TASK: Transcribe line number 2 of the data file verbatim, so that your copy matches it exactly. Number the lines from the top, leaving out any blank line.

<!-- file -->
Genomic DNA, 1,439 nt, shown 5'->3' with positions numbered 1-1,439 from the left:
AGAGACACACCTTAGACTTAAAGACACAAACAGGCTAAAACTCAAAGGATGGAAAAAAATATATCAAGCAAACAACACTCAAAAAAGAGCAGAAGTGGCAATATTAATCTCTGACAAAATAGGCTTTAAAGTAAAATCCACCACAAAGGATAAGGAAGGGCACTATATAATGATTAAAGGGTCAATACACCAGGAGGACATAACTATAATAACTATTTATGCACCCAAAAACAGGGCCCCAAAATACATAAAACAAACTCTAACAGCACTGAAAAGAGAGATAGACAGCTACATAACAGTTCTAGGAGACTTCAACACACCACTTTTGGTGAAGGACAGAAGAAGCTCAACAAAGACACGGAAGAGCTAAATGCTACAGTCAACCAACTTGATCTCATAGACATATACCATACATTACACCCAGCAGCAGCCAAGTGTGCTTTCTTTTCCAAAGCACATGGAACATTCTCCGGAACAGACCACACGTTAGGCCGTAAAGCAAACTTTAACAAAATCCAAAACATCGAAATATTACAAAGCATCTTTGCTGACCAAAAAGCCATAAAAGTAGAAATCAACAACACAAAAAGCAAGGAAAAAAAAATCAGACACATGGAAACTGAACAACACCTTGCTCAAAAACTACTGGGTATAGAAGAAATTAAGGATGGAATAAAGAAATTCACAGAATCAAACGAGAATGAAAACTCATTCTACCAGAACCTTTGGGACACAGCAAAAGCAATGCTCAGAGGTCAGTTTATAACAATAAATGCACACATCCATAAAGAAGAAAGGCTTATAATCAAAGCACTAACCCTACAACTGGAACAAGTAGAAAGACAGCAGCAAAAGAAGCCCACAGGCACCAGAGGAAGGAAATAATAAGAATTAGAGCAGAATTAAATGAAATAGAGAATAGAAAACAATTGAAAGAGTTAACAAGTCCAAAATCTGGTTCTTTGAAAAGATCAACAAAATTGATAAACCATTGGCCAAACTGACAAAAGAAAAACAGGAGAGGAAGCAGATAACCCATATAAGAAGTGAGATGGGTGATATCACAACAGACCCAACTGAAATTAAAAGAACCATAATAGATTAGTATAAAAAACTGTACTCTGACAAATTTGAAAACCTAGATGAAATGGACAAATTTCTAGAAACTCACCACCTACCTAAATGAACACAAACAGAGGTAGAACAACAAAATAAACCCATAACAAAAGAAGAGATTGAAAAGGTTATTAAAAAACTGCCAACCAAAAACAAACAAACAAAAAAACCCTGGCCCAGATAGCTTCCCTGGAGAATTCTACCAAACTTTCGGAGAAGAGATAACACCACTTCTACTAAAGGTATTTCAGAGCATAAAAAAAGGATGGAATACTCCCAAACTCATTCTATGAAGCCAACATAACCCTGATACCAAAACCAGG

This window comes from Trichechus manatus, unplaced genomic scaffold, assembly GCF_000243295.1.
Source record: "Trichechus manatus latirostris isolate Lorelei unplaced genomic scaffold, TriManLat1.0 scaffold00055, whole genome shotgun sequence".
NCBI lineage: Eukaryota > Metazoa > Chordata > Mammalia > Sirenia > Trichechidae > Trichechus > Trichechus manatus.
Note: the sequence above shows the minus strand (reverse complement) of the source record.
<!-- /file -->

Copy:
AGAGACACACCTTAGACTTAAAGACACAAACAGGCTAAAACTCAAAGGATGGAAAAAAATATATCAAGCAAACAACACTCAAAAAAGAGCAGAAGTGGCAATATTAATCTCTGACAAAATAGGCTTTAAAGTAAAATCCACCACAAAGGATAAGGAAGGGCACTATATAATGATTAAAGGGTCAATACACCAGGAGGACATAACTATAATAACTATTTATGCACCCAAAAACAGGGCCCCAAAATACATAAAACAAACTCTAACAGCACTGAAAAGAGAGATAGACAGCTACATAACAGTTCTAGGAGACTTCAACACACCACTTTTGGTGAAGGACAGAAGAAGCTCAACAAAGACACGGAAGAGCTAAATGCTACAGTCAACCAACTTGATCTCATAGACATATACCATACATTACACCCAGCAGCAGCCAAGTGTGCTTTCTTTTCCAAAGCACATGGAACATTCTCCGGAACAGACCACACGTTAGGCCGTAAAGCAAACTTTAACAAAATCCAAAACATCGAAATATTACAAAGCATCTTTGCTGACCAAAAAGCCATAAAAGTAGAAATCAACAACACAAAAAGCAAGGAAAAAAAAATCAGACACATGGAAACTGAACAACACCTTGCTCAAAAACTACTGGGTATAGAAGAAATTAAGGATGGAATAAAGAAATTCACAGAATCAAACGAGAATGAAAACTCATTCTACCAGAACCTTTGGGACACAGCAAAAGCAATGCTCAGAGGTCAGTTTATAACAATAAATGCACACATCCATAAAGAAGAAAGGCTTATAATCAAAGCACTAACCCTACAACTGGAACAAGTAGAAAGACAGCAGCAAAAGAAGCCCACAGGCACCAGAGGAAGGAAATAATAAGAATTAGAGCAGAATTAAATGAAATAGAGAATAGAAAACAATTGAAAGAGTTAACAAGTCCAAAATCTGGTTCTTTGAAAAGATCAACAAAATTGATAAACCATTGGCCAAACTGACAAAAGAAAAACAGGAGAGGAAGCAGATAACCCATATAAGAAGTGAGATGGGTGATATCACAACAGACCCAACTGAAATTAAAAGAACCATAATAGATTAGTATAAAAAACTGTACTCTGACAAATTTGAAAACCTAGATGAAATGGACAAATTTCTAGAAACTCACCACCTACCTAAATGAACACAAACAGAGGTAGAACAACAAAATAAACCCATAACAAAAGAAGAGATTGAAAAGGTTATTAAAAAACTGCCAACCAAAAACAAACAAACAAAAAAACCCTGGCCCAGATAGCTTCCCTGGAGAATTCTACCAAACTTTCGGAGAAGAGATAACACCACTTCTACTAAAGGTATTTCAGAGCATAAAAAAAGGATGGAATACTCCCAAACTCATTCTATGAAGCCAACATAACCCTGATACCAAAACCAGG